Rally Poland, the second oldest stage rally in the world, just lost its spot on the World Rally Championship calendar, reports Motorsport.com. The rally had issues with spectator safety for four years in a row, so the WRC will not renew their contract with Rally Poland that ends this year.
There are few if any protective barriers between rally cars and fans on open stages, so rallies have to be extra careful about making sure no one’s standing in a dangerous place. Spectator safety issues earned Rally Poland an official “yellow card” warning from the FIA (the governing body over the WRC) after 2015's event, meaning that the 2016 event had to go off without any issues.
The FIA was satisfied with safety improvements Rally Poland made in 2016, but was not satisfied with out-of-control fans there this year. Fans behaving badly are exactly who WRC Promoter Managing Director Oliver Ciesla blamed for their decision to drop Rally Poland from the schedule when he spoke to Motorsport.com:
We regret to lose Poland, it’s a tremendously important market and a great development in the last years of the WRC – but for safety reasons the FIA took the decision not to go again next year.
But I want to say clearly that this is not for safety failures for the responsibility of the organiser, it is a consequence of the ill-disciplined spectators that we experienced.
We have to react in relation to safety, but also in fairness to the drivers.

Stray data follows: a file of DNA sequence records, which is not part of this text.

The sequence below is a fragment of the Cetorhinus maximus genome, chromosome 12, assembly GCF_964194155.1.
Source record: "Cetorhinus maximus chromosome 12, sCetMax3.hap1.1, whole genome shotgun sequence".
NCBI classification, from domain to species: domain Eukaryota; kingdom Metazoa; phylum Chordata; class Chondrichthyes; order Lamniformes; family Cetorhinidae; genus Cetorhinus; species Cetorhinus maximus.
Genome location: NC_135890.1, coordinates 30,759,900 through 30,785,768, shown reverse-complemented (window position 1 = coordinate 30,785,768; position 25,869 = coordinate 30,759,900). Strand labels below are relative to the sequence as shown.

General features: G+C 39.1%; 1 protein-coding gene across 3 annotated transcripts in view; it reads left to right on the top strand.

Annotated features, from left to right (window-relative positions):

The decision to drop Rally Poland from the WRC will be officially confirmed at a meeting of the FIA World Motor Sport Council next month. Taking its place will be a rally in Turkey, which is provisionally set for a September date. This is Turkey’s first WRC date since 2010.
While it’s hard for me to tell whether this year’s Rally Poland was any worse than, say, Rallye Monte Carlo this year, where a fan in a dangerous location died after being hit by a rally car, let this be a reminder to fans everywhere. Do you like your local event and want it to keep it going for the forseeable future? Then only go into approved areas to watch, and follow the organizers’ instructions on where is okay and not okay to go during the event. Otherwise, you may lose your favorite event.
Either way, Poland is a beloved, fast, high-flying event that’s always well-attended by fans, so it’s painful to see it go. It first ran in 1921, and was part of the inaugural season of the WRC in 1973. This year was its 74th running.
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